United States District Court, D. Nevada
MIRANDA M. DU UNITED STATES DISTRICT JUDGE
the Court is a Motion to Dismiss filed by Defendants Wyndham
Vacation Resorts, Inc. (“Wyndham”) and Stephen
Holmes. (ECF No. 40.) Plaintiff Geokeshia Denise Campbell
(“Campbell”) responded to the Motion (ECF No. 43)
and Defendants replied (ECF No. 44.) For the reasons
discussed below, the Motion is granted and the case is
dismissed with prejudice.
proceeding pro se, filed a complaint in the Eighth
Judicial District Court in Clark County on September 23,
2015. Defendants removed on November 6, 2015, based on
diversity jurisdiction pursuant to 28 U.S.C. § 1332(a).
(ECF No. 1 at 2.) The Court dismissed Campbell's
Complaint without prejudice and with leave to amend, based on
both a failure to state a claim and a failure to serve
Defendants properly. (ECF No. 36.) The Court gave Campbell
thirty (30) days to file an amended complaint and comply with
service requirements of Nev. R. Civ. P. 4. (Id.) The
Court cautioned that failure to serve Defendants properly
would result in dismissal of Campbell's claims with
filed an Amended Complaint on October 10, 2016. (ECF No. 38.)
The Amended Complaint contains only minor alterations. As
with her original Complaint, Campbell filed an
acknowledgement of service signed by a person named Kathleen
Estes. (ECF No. 39.) Defendants have provided a declaration
from Julie Kisha, assistant secretary for Wyndham, asserting
that Kathleen Estes is not an agent, employee or officer of
Wyndham or Stephen Holmes. (ECF No. 7-1 ¶ 6.) Defendants
believe Ms. Estes to be a relative of Campbell's. (ECF
No. 40 at 4.)
Campbell is proceeding pro se, and is therefore
afforded a degree of leniency, she must nevertheless comply
with procedural rules. Ghazali v. Moran, 46 F.3d 52,
54 (9th Cir. 1995) (per curiam). The Nevada Rules of Civil
Procedure govern the evaluation of a complaint filed in state
court. Lee v. City of Beaumont, 12 F.3d 933, 936-37
(9th Cir.1993) (noting that “[t]he issue of the
sufficiency of service of process prior to removal is
strictly a state law issue”), overruled on other
grounds by Cal. Dep't Water Res. v. Powerex Corp.,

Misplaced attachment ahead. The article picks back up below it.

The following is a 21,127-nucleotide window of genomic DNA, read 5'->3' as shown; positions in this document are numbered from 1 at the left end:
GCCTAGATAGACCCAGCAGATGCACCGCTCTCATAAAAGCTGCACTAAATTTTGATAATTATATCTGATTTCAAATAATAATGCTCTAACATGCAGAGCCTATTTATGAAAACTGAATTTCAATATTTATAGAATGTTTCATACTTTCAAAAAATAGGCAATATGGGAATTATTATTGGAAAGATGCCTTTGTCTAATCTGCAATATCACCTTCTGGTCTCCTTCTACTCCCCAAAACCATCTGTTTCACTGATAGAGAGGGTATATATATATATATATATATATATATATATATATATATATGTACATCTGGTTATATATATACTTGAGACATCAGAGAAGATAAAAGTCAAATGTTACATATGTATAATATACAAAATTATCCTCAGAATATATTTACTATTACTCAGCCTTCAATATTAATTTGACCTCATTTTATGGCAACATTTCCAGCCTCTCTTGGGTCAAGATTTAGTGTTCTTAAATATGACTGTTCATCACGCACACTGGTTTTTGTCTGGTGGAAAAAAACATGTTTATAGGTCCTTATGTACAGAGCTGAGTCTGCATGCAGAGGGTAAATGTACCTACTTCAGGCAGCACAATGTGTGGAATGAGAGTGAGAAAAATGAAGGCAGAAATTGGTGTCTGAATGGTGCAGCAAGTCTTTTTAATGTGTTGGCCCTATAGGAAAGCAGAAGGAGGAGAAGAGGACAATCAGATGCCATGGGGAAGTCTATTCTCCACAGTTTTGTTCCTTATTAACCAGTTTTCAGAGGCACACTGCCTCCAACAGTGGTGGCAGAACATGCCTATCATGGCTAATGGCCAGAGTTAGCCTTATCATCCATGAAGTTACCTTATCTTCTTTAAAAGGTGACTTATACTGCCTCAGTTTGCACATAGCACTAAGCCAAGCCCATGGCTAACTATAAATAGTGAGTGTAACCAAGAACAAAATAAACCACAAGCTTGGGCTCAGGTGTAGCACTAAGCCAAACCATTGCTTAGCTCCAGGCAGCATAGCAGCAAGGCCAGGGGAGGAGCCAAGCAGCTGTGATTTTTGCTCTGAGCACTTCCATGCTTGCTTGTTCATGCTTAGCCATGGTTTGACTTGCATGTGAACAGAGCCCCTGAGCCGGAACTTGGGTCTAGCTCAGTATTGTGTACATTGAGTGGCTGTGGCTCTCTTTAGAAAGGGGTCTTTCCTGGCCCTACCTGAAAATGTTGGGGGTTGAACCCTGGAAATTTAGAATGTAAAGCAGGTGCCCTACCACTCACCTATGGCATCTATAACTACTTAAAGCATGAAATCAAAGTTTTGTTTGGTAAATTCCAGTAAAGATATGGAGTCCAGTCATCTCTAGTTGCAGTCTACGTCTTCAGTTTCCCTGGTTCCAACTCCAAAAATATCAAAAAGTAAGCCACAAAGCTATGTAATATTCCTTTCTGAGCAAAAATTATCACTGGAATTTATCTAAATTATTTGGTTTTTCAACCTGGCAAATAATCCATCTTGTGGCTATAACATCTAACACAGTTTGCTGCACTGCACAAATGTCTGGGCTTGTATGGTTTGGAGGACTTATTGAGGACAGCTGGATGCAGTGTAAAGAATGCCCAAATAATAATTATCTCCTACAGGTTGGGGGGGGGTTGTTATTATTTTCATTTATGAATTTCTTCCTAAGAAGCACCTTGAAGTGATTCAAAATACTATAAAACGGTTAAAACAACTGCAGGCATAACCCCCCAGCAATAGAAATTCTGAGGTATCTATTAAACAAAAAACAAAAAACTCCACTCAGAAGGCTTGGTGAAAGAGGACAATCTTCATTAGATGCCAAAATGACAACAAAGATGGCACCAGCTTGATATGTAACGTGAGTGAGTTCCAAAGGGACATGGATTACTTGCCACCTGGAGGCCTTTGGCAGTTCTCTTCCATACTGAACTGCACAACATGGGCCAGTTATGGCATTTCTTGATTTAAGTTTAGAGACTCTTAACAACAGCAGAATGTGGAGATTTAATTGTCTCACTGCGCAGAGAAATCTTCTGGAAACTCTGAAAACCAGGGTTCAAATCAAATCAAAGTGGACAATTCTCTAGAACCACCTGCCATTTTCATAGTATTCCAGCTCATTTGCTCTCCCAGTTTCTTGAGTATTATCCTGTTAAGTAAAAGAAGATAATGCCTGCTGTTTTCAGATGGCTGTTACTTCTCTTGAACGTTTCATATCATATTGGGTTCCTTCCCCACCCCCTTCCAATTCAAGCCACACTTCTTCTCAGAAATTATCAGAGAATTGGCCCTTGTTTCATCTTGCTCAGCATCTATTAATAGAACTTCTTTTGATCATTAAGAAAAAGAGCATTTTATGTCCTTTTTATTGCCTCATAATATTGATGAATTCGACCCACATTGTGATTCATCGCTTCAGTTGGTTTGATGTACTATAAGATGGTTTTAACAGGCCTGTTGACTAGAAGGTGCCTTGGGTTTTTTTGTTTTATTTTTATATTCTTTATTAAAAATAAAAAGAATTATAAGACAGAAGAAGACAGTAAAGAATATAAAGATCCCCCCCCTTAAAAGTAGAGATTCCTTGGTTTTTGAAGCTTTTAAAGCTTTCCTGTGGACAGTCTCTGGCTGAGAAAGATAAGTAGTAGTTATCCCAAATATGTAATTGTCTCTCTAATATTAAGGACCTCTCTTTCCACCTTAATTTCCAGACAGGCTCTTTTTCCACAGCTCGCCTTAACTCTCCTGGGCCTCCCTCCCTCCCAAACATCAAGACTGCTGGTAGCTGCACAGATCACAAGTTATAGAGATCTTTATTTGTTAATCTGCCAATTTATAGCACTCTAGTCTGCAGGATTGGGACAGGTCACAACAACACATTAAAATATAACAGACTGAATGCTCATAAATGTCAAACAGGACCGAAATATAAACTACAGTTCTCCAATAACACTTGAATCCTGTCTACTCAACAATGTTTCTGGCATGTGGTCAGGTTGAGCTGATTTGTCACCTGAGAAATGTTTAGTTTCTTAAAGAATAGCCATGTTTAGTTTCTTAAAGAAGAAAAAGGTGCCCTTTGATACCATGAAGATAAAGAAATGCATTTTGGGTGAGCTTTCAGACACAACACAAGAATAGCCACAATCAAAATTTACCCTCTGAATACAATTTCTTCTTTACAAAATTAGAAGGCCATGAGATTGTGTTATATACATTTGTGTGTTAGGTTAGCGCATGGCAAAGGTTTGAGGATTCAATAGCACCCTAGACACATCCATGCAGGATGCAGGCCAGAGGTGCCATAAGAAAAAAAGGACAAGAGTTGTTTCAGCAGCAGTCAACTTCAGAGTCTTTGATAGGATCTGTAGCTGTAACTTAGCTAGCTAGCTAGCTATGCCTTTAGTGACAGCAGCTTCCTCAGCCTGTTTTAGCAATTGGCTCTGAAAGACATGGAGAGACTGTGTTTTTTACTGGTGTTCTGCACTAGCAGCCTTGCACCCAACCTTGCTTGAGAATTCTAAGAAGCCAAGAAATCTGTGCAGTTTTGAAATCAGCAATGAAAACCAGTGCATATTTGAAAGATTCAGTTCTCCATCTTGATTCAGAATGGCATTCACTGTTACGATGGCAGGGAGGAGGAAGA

53 F.3d 1087, 1091 (9th Cir.2008). The relevant rule here is
Nev. R. Civ. P. 4, which requires the summons and complaint
be served together and also requires service on an
out-of-state corporation comply with the provisions in Nev.
R. Civ. P 4(d)(1) and 4(d)(2).
than a year and a half after filing her original Complaint,
and more than eight months after the Court warned that
failure to serve Defendants would result in dismissal with
prejudice, Campbell has still failed to comply with Nev. R.
Civ. P. 4. Campbell has not provided any explanation excusing
her failure to comply with the Nevada's procedural rules.
courts have the inherent power to control their dockets and
“[i]n the exercise of that power, they may impose
sanctions including, where appropriate . . . dismissal”
of a case. Thompson v. Hous. Auth. of City of Los
Angeles, 782 F.2d 829, 831 (9th Cir. 1986). A court may
dismiss an action, with prejudice, based on a party's
failure to prosecute an action, failure to obey a court
order, or failure to comply with local rules. See Ghazali
v. Moran, 46 F.3d 52, 53-54 (9th Cir. 1995) (dismissal
for noncompliance with local rule); Ferdik v.
Bonzelet, 963 F.2d 1258, 1260-61 (9th Cir. 1992)
(dismissal for failure to comply with an order requiring
amendment of complaint); Carey v. King, 856 F.2d
1439, 1440-41 (9th Cir. 1988) (dismissal for failure to
comply with local rule requiring pro se plaintiffs
to keep court apprised of address); Malone v. U.S. Postal
Service, 833 F.2d 128, 130 (9th Cir. 1987) (dismissal
for failure to comply with court order); Henderson v.
Duncan, 779 F.2d 1421, 1424 (9th Cir. 1986) (dismissal
for lack of prosecution and failure to comply with local
determining whether to dismiss an action for lack of
prosecution, failure to obey a court order, or failure to
comply with local rules, the court must consider several
factors: (1) the public's interest in expeditious
resolution of litigation; (2) the court's need to manage
its docket; (3) the risk of prejudice to the defendants; (4)
the public policy favoring disposition of cases on their
merits; and (5) the availability of less drastic
alternatives. Thompson, 782 F.2d at 831;
Henderson, 779 F.2d at 1423-24; Malone, 833
F.2d at 130; Ferdik, 963 F.2d at 1260-61;
Ghazali, 46 F.3d at 53.
the first and second factors weigh in favor of dismissal. The
third factor also weighs in favor of dismissal. Defendants
have been forced to respond to inappropriate filings and
misleading documents from Campbell. (See ECF Nos.
26, 35, 45, 46, 48.) Finally, the Court gave Campbell ample
time to correct the problems with service and the
deficiencies in her Complaint, which renders any
countervailing weight in the last two factors less compelling
in this instance.
these reasons, Defendants' Motion to Dismiss (ECF No. 40)
is granted. The claims in this ...